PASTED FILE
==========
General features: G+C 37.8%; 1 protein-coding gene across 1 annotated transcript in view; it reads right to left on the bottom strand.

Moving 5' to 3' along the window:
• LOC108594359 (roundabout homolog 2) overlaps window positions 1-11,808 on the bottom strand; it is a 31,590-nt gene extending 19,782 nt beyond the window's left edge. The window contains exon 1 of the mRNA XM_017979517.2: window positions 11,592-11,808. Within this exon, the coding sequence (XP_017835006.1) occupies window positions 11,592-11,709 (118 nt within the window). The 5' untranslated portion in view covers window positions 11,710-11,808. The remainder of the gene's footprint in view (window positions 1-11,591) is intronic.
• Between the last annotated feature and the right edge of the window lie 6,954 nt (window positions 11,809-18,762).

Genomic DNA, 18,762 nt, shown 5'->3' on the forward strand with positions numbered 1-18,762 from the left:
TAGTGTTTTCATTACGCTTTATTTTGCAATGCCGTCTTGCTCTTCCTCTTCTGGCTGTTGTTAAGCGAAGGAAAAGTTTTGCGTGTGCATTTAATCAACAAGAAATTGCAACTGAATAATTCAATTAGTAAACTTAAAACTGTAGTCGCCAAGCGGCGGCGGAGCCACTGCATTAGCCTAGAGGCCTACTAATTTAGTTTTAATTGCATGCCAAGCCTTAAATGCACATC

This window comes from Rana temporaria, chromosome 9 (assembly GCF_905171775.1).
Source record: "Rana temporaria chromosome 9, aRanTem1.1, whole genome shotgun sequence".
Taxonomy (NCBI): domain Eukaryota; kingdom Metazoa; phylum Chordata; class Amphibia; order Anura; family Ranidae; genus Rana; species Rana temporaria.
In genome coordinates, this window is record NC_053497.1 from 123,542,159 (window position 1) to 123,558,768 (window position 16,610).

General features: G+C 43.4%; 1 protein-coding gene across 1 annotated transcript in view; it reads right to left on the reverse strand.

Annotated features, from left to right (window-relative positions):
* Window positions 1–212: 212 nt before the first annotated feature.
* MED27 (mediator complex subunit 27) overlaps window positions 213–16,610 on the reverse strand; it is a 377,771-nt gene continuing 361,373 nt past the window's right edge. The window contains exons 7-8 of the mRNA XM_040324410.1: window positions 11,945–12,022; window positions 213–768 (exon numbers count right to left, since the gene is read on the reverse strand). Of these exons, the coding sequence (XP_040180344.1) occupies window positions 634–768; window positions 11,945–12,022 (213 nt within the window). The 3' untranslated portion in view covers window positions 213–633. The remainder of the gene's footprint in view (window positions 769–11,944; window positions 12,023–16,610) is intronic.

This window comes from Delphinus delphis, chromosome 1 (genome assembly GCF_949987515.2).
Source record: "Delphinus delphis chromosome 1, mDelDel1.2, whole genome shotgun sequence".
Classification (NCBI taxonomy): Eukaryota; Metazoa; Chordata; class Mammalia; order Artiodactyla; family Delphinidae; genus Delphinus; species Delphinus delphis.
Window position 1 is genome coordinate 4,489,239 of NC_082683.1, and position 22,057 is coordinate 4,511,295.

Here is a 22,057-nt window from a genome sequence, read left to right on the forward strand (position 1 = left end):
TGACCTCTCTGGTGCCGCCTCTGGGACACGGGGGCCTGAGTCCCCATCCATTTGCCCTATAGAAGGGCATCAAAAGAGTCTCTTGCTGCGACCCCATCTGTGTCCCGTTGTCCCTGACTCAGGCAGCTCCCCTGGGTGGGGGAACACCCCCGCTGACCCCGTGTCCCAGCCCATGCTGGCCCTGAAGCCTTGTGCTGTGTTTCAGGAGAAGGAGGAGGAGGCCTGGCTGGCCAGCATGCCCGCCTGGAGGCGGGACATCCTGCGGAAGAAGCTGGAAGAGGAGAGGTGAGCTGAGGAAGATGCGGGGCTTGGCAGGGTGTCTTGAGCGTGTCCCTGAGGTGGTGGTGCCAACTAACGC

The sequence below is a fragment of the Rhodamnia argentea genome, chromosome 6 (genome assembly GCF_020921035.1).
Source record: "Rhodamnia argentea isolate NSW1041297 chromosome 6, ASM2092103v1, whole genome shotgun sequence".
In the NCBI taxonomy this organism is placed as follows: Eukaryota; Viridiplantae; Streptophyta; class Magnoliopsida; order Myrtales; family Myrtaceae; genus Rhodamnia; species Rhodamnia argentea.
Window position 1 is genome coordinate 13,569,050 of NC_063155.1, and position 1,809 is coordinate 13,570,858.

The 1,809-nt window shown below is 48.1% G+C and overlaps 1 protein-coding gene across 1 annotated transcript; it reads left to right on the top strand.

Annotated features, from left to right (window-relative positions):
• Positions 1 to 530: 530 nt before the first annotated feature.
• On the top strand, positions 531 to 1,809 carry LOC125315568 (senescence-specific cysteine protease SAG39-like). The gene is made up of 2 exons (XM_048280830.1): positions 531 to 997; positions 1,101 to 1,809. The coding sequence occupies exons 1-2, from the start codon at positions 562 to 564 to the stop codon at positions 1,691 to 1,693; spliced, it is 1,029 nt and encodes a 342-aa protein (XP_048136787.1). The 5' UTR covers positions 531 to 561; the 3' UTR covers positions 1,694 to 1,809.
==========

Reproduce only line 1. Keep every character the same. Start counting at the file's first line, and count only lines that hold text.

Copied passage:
General features: G+C 37.8%; 1 protein-coding gene across 1 annotated transcript in view; it reads right to left on the bottom strand.